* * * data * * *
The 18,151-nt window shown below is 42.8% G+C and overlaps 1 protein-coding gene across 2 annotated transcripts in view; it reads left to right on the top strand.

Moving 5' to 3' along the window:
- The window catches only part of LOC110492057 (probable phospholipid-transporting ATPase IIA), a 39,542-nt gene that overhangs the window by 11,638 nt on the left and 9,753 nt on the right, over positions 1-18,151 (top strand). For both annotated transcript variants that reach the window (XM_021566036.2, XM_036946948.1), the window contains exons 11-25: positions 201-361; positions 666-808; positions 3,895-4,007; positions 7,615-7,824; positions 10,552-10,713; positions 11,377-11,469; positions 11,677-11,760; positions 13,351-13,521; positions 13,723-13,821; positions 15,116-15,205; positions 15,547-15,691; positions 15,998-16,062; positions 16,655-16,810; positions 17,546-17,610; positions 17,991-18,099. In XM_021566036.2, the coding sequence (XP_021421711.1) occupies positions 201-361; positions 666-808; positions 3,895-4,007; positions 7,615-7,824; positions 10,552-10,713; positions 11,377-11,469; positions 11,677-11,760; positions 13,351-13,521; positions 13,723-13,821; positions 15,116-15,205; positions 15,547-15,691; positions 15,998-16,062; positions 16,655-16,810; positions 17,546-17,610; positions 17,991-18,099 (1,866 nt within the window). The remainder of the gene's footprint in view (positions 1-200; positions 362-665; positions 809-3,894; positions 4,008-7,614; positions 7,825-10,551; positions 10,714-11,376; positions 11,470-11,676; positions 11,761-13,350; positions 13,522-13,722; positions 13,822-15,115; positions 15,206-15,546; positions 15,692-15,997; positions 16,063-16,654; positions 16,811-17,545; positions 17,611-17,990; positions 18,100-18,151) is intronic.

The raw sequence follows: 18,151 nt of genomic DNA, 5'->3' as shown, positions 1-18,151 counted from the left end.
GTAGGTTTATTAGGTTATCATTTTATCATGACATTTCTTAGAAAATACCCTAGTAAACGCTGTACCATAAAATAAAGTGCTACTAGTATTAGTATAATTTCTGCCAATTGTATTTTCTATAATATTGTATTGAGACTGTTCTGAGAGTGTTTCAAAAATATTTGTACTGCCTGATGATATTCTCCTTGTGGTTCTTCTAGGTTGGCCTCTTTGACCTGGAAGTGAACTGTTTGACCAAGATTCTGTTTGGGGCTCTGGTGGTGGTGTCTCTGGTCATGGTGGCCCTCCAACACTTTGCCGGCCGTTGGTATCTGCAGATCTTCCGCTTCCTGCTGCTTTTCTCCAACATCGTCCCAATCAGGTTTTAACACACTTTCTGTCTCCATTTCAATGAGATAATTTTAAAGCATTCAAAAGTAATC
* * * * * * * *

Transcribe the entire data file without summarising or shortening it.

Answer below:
The 18,151-nt window shown below is 42.8% G+C and overlaps 1 protein-coding gene across 2 annotated transcripts in view; it reads left to right on the top strand.

Moving 5' to 3' along the window:
- The window catches only part of LOC110492057 (probable phospholipid-transporting ATPase IIA), a 39,542-nt gene that overhangs the window by 11,638 nt on the left and 9,753 nt on the right, over positions 1-18,151 (top strand). For both annotated transcript variants that reach the window (XM_021566036.2, XM_036946948.1), the window contains exons 11-25: positions 201-361; positions 666-808; positions 3,895-4,007; positions 7,615-7,824; positions 10,552-10,713; positions 11,377-11,469; positions 11,677-11,760; positions 13,351-13,521; positions 13,723-13,821; positions 15,116-15,205; positions 15,547-15,691; positions 15,998-16,062; positions 16,655-16,810; positions 17,546-17,610; positions 17,991-18,099. In XM_021566036.2, the coding sequence (XP_021421711.1) occupies positions 201-361; positions 666-808; positions 3,895-4,007; positions 7,615-7,824; positions 10,552-10,713; positions 11,377-11,469; positions 11,677-11,760; positions 13,351-13,521; positions 13,723-13,821; positions 15,116-15,205; positions 15,547-15,691; positions 15,998-16,062; positions 16,655-16,810; positions 17,546-17,610; positions 17,991-18,099 (1,866 nt within the window). The remainder of the gene's footprint in view (positions 1-200; positions 362-665; positions 809-3,894; positions 4,008-7,614; positions 7,825-10,551; positions 10,714-11,376; positions 11,470-11,676; positions 11,761-13,350; positions 13,522-13,722; positions 13,822-15,115; positions 15,206-15,546; positions 15,692-15,997; positions 16,063-16,654; positions 16,811-17,545; positions 17,611-17,990; positions 18,100-18,151) is intronic.

The raw sequence follows: 18,151 nt of genomic DNA, 5'->3' as shown, positions 1-18,151 counted from the left end.
GTAGGTTTATTAGGTTATCATTTTATCATGACATTTCTTAGAAAATACCCTAGTAAACGCTGTACCATAAAATAAAGTGCTACTAGTATTAGTATAATTTCTGCCAATTGTATTTTCTATAATATTGTATTGAGACTGTTCTGAGAGTGTTTCAAAAATATTTGTACTGCCTGATGATATTCTCCTTGTGGTTCTTCTAGGTTGGCCTCTTTGACCTGGAAGTGAACTGTTTGACCAAGATTCTGTTTGGGGCTCTGGTGGTGGTGTCTCTGGTCATGGTGGCCCTCCAACACTTTGCCGGCCGTTGGTATCTGCAGATCTTCCGCTTCCTGCTGCTTTTCTCCAACATCGTCCCAATCAGGTTTTAACACACTTTCTGTCTCCATTTCAATGAGATAATTTTAAAGCATTCAAAAGTAATC